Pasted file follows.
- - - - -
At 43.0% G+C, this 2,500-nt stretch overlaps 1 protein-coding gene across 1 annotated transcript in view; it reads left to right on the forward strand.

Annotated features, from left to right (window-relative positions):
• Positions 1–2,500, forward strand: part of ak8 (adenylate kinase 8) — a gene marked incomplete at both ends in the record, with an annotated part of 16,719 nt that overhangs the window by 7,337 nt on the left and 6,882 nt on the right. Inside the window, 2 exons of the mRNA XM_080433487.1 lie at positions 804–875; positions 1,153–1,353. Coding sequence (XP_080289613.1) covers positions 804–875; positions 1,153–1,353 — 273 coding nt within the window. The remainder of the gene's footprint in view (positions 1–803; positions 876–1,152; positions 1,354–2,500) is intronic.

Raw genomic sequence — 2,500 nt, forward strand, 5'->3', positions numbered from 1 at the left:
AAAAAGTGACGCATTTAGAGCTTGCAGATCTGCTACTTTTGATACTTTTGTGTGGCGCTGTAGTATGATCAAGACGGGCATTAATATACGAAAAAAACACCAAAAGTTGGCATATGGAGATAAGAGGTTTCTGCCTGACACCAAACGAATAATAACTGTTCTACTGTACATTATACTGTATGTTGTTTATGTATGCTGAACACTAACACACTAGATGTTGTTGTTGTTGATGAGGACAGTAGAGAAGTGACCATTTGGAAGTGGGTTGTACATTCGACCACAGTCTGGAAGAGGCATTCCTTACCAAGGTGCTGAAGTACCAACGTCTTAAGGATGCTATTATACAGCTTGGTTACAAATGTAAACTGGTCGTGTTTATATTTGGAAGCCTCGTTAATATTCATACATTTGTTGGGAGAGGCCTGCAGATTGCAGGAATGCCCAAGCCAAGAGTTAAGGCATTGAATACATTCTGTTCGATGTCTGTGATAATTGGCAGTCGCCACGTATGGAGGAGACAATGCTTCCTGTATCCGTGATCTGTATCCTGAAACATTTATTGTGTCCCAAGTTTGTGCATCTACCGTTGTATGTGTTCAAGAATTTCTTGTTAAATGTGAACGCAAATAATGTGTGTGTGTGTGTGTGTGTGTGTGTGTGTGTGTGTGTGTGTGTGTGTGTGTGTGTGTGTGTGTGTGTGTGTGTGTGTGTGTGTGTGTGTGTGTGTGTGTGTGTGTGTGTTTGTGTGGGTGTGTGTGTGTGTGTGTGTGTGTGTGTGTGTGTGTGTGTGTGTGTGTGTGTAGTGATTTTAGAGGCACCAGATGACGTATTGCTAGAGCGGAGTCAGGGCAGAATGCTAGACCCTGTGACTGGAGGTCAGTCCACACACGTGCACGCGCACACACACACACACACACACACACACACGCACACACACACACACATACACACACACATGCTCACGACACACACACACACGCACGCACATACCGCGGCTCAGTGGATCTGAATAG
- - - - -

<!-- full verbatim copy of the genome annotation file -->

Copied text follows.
At 43.0% G+C, this 2,500-nt stretch overlaps 1 protein-coding gene across 1 annotated transcript in view; it reads left to right on the forward strand.

Annotated features, from left to right (window-relative positions):
• Positions 1–2,500, forward strand: part of ak8 (adenylate kinase 8) — a gene marked incomplete at both ends in the record, with an annotated part of 16,719 nt that overhangs the window by 7,337 nt on the left and 6,882 nt on the right. Inside the window, 2 exons of the mRNA XM_080433487.1 lie at positions 804–875; positions 1,153–1,353. Coding sequence (XP_080289613.1) covers positions 804–875; positions 1,153–1,353 — 273 coding nt within the window. The remainder of the gene's footprint in view (positions 1–803; positions 876–1,152; positions 1,354–2,500) is intronic.

Raw genomic sequence — 2,500 nt, forward strand, 5'->3', positions numbered from 1 at the left:
AAAAAGTGACGCATTTAGAGCTTGCAGATCTGCTACTTTTGATACTTTTGTGTGGCGCTGTAGTATGATCAAGACGGGCATTAATATACGAAAAAAACACCAAAAGTTGGCATATGGAGATAAGAGGTTTCTGCCTGACACCAAACGAATAATAACTGTTCTACTGTACATTATACTGTATGTTGTTTATGTATGCTGAACACTAACACACTAGATGTTGTTGTTGTTGATGAGGACAGTAGAGAAGTGACCATTTGGAAGTGGGTTGTACATTCGACCACAGTCTGGAAGAGGCATTCCTTACCAAGGTGCTGAAGTACCAACGTCTTAAGGATGCTATTATACAGCTTGGTTACAAATGTAAACTGGTCGTGTTTATATTTGGAAGCCTCGTTAATATTCATACATTTGTTGGGAGAGGCCTGCAGATTGCAGGAATGCCCAAGCCAAGAGTTAAGGCATTGAATACATTCTGTTCGATGTCTGTGATAATTGGCAGTCGCCACGTATGGAGGAGACAATGCTTCCTGTATCCGTGATCTGTATCCTGAAACATTTATTGTGTCCCAAGTTTGTGCATCTACCGTTGTATGTGTTCAAGAATTTCTTGTTAAATGTGAACGCAAATAATGTGTGTGTGTGTGTGTGTGTGTGTGTGTGTGTGTGTGTGTGTGTGTGTGTGTGTGTGTGTGTGTGTGTGTGTGTGTGTGTGTGTGTGTGTGTGTGTGTGTGTGTGTGTGTTTGTGTGGGTGTGTGTGTGTGTGTGTGTGTGTGTGTGTGTGTGTGTGTGTGTGTGTGTGTAGTGATTTTAGAGGCACCAGATGACGTATTGCTAGAGCGGAGTCAGGGCAGAATGCTAGACCCTGTGACTGGAGGTCAGTCCACACACGTGCACGCGCACACACACACACACACACACACACACACGCACACACACACACACATACACACACACATGCTCACGACACACACACACACGCACGCACATACCGCGGCTCAGTGGATCTGAATAG